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sgt panties

infrared remote signal standard?

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Hi, I have an old Kloss 88 table radio that I'm partial to and would like to use as the speakers for my HDTV system.  (I need the FM as well.) The problem is I've lost the remote for it.  I recently bought a Flirc and I'm in the process of consolidating my remotes, but a profile cannot be found for the 88 in any of the several manufacturer-published lists I've seen.  A Google search comes up empty as well.

So my questions are, obviously the signal from any single remote keypress produces an infrared pattern and a learning remote will store that pattern in memory.  Well, why don't we, as advanced enthusiast consumers, have access to that pattern?   Let's say some guy out there does have the Kloss 88 remote and has taught his universal.   Why can't he extract and trade his patterns with me?   Is there some industry standard protocol for remotes that I don't know about?   If not why not?  If there was and there was some standard way to digitally describe a keypress, I could just look up the keypresses I need in some database and I could just upload them to my universal.

OK maybe this is part of the answer:  A keypress generates an ultimately analog signal.  A learning remote samples that signal, coverts it to digital, and stores the numbers in memory.  This is necessary since there is no such thing as analog memory.  Since many manufactures have different ways of sampling and digitizing the signal, no one numerical pattern exists for any given keypress. 

Can anyone speak to this?

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This isn't really related to Flirc in anyway but the subject is exciting :) so I'll point you in some directions.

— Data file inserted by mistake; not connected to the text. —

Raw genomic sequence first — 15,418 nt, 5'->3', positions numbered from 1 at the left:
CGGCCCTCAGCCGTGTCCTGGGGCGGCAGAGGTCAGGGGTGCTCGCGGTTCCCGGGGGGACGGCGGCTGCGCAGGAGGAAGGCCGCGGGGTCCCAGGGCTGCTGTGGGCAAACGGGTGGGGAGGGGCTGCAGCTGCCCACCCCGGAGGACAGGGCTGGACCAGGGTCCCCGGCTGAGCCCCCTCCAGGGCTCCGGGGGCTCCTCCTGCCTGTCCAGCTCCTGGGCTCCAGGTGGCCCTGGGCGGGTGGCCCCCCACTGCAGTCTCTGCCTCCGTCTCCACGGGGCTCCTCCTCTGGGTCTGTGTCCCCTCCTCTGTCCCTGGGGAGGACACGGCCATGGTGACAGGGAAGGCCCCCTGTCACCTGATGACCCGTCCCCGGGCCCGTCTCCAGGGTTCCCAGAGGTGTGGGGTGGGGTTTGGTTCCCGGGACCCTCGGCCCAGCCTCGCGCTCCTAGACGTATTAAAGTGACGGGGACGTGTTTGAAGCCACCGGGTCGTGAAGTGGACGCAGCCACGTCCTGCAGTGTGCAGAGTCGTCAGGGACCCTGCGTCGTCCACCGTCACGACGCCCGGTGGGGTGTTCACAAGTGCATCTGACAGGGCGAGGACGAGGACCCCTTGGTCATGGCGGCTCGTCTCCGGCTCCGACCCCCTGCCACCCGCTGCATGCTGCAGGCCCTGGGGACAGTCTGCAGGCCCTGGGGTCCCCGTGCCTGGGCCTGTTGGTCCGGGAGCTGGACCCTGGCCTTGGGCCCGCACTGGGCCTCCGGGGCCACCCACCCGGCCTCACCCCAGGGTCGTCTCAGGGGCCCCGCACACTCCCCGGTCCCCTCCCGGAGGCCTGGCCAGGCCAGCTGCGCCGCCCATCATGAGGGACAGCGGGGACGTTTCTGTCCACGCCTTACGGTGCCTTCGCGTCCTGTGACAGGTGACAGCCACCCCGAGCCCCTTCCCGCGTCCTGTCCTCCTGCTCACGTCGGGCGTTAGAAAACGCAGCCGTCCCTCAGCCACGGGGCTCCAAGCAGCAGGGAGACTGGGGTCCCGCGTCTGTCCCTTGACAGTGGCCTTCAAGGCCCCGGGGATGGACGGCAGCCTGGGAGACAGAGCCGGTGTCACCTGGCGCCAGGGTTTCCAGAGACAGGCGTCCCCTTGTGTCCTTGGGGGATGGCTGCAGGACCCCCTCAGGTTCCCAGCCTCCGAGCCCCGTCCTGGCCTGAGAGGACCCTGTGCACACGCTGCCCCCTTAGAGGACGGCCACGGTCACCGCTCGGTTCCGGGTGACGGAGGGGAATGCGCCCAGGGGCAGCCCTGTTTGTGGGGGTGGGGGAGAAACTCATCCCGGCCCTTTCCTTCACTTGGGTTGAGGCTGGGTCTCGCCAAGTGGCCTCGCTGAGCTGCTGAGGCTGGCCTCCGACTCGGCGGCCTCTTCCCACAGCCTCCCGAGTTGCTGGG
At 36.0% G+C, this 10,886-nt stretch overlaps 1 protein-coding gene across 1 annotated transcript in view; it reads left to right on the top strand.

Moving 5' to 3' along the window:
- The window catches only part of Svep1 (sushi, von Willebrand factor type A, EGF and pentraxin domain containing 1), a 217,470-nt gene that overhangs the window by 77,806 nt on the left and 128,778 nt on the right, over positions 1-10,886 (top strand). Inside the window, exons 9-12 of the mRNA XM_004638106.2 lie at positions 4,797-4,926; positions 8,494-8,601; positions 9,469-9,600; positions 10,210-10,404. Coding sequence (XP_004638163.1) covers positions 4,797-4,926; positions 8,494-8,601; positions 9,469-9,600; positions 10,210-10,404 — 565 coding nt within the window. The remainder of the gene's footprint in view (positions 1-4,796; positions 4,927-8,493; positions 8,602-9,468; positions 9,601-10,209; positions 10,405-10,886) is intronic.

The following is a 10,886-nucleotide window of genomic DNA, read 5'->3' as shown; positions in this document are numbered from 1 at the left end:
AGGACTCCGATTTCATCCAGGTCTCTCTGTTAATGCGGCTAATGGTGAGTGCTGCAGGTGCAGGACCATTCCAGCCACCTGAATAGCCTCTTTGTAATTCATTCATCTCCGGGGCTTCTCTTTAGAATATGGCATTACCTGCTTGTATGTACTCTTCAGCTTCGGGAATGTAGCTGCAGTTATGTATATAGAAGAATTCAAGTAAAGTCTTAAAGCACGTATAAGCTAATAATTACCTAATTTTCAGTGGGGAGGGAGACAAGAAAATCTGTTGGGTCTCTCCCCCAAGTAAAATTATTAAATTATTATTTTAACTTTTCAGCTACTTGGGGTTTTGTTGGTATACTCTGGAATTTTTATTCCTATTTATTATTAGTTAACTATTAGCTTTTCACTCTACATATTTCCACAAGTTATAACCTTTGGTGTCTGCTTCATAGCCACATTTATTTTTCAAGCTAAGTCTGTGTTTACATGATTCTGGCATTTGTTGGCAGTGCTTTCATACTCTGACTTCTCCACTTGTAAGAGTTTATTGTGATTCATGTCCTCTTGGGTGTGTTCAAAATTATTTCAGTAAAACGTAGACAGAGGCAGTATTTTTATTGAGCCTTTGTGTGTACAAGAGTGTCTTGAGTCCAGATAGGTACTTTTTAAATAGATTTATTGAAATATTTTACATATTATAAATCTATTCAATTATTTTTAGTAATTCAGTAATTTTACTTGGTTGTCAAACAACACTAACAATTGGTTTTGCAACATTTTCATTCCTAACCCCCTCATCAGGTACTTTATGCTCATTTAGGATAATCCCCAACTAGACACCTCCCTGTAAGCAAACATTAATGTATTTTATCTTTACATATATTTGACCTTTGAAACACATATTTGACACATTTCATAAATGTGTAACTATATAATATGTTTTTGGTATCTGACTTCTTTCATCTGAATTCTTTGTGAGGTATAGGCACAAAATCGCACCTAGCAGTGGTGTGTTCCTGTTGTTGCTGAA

First of all I would like to recommend to you this forum: http://hifi-remote.com/forums/

I've learned a lot from there and I also helped reverse engineering one of the remotes (OneForAll URC-6440). There's a group of people there who are maintaining a lot of cool software. One of the programs available on the forum is the RemoteMaster which has been written to be able to configure remotes produced by UEI. These remotes are known as JP1 remotes. A lot of there remotes have a learn function and RemoteMaster is able to retrieve the learned signal data from them.

I don't know if this is universal for all the learning remotes or not but in the case of UEI/OFA remotes the learned signal is saved as a demodulated raw data. AFAIK the remote doesn't do a protocol guessing and decoding. That logic is included in the RemoteMaster tough and it can guess from the raw data the protocol used and decode it (as long as it is a known protocol). For example from raw data it can guess that the signal uses X protocol with Device ID Y and Subdevice ID Z and shows you the exact button code. You can use this data to prepare a device upgrade yourself - a device upgrade is a configuration block that describes a remote for a particular device, it contains info about the protocol, dev id, subdev id, list of available button functions and assignment of functions to each physical button on the remote.

I've used this to learn buttons from my LG Soundbar's remote (URC-6440 has been able to control the Soundbar but not all the buttons worked). I've then write down all the button codes from the original remote and I also started checking all the other codes if there are some other working codes that are not available on the original remote. For example I've found a discrete On and Off codes or discrete Source selection buttons. Having all that info I've created my own device upgrade for the Soundbar.

BTW sending random button codes to the device (assuming other parameters are set up properly) can be dangerous. I've also found some service functions (LG service probably has a service remote which these buttons). My Soundbar has a wireless subwoofer and by checking all the codes I've managed to disconnect the subwoofer from the main device and normal pairing procedure couldn't help. I don't even know how exactly I've restored it to working state as I've just started pressing more of the service buttons :P.

BTW2 you can also use a simple IR receiver called Igor: http://www.cesko.host.sk/girderplugin.htm. For it to work you also need a COM port (can be an USB-COM adapter). It just sends the demodulated RAW signal to the computer over serial port. You need some software to catch it on the other end and also some software that can guess IR protocol.

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God there's a whole world out there I didn't know about.  Thanks.  As you could guess this kind of info is difficult to search for,  because  there is so much consumer-level content to weed out.

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